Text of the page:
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Targeted biometric privacy proposals fail in US state legislatures
31 December 2021 17:00 by Amy Miller
Convincing US states to pass consumer privacy legislation is no easy task, as legislators across the country can attest.
Enacting state laws aimed specifically at regulating how businesses collect biometric information, including voice recordings, fingerprints and face scans, is even harder.
Legislators in more than a dozen US states introduced biometric-specific privacy bills this year. None of the proposals have passed, and only a few made it out of the committee where they were introduced.
State biometric privacy bills have died this year in California, Colorado, Kentucky, Maryland, South Carolina, Texas, Vermont, Washington and West Virginia.
Industry lobbyists pushed back hard on the targeted bills because there’s a lot of money to be made from the technologies. The global market for biometrics is expected to hit $44 billion by 2026, according to a recent study from Global Industry Analysts.
But along with profit margins, concerns over misuse of this highly sensitive personal information are growing, fueling government investigations, eye-popping class-action settlements and plenty of regulatory woes.
The solution, state legislators have said, is to follow Illinois’ example. Many of the state biometric proposals are modeled after the 2008 Illinois Biometric Information Privacy Act. BIPA requires companies to tell residents in writing when their biometric data is collected or stored, and they must obtain a written release to collect, store or use that data.
BIPA also contains a private right of action. Illinois residents can sue for damages under BIPA that can add up quickly. The law provides for uncapped statutory damages of $1,000 for each negligent violation and $5,000 for each intentional or reckless violation.
Most of the state biometric bills proposed this year generally would have instructed businesses to track the collection of biometric information or biometric identifiers, and get employees or consumers to consent before that collection.
A point of contention
Most of the BIPA-styled bills contain a private right of action. Not surprisingly, a key point of contention in states considering copycat legislation has been granting consumers the right to sue.
Opponents have said Illinois is a blueprint of what can go wrong when state legislatures do. Thanks to BIPA, they say, Illinois has become a “Wild West” for class-action litigation, which primarily benefits attorneys, not consumers. That’s also something Illinois state lawmakers never intended when they passed BIPA, opponents have argued.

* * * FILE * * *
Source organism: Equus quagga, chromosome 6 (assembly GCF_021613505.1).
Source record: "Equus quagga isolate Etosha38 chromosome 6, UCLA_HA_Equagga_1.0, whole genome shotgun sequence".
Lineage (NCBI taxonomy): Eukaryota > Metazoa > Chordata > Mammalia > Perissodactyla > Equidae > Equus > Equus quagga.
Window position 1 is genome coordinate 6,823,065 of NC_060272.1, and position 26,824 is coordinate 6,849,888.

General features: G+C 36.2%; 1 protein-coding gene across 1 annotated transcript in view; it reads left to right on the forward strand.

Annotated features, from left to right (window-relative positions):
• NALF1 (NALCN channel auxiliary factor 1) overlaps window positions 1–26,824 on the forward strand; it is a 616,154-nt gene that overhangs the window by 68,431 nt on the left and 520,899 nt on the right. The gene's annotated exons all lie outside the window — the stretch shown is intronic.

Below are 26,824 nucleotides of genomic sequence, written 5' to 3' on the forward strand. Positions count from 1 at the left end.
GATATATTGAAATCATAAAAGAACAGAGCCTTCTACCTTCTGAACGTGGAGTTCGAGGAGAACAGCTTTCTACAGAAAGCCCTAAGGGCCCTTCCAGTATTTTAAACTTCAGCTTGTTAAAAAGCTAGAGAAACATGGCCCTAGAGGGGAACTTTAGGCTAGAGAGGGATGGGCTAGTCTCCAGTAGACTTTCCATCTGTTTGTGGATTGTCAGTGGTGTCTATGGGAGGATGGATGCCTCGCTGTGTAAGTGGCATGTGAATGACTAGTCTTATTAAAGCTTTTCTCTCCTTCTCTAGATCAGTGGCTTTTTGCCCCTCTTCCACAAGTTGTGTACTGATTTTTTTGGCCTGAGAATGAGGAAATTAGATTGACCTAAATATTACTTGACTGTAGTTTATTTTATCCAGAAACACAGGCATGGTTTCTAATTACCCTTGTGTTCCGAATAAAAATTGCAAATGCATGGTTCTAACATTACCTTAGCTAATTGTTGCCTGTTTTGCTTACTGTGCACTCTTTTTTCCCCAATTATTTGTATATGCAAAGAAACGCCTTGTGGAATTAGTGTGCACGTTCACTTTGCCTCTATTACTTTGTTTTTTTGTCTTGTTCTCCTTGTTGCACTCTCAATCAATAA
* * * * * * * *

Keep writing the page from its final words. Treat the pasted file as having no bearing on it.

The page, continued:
For years, the litigation risk from BIPA for companies was low. But in 2019 the Illinois Supreme Court held that a mere violation of BIPA was enough to confer standing to sue in court. Residents don't need to allege that they suffered any subsequent injury or harm to obtain damages.
Since then, putative class actions filed under BIPA in Illinois state court and US federal court have risen sharply, with more than 850 BIPA class actions brought in Illinois alone.
The lawsuits have resulted in some noteworthy settlements with tech companies and even changed their business practices. Last year, Facebook agreed to a record $650 million to settle claims that its facial-recognition tools violated BIPA, and chose to shut down its decades-old facial-recognition system.
State lawmakers insist their constituents should be entitled the same relief as Illinois residents when companies collect their facial prints or fingerprints without notice or consent.
Backlash against BIPA
But the wave of litigation in Illinois has led to several efforts to roll back or amend the rights BIPA provides. Conservative state legislators in Illinois introduced more than a dozen proposals this year aimed at narrowing BIPA or repealing it entirely.
Those bills met with stiff resistance from hundreds of individuals and privacy groups testifying in support of BIPA, and failed to gain traction.
There’s still a glimmer of hope for a few BIPA-style bills pending in states such as Massachusetts, New York and New Jersey in the middle of two-year legislative sessions.
A committee hearing was held on the Massachusetts proposal in mid-October, along with 39 other bills related to data use, data privacy and broadband access. The bill, however, hasn’t moved forward since then.
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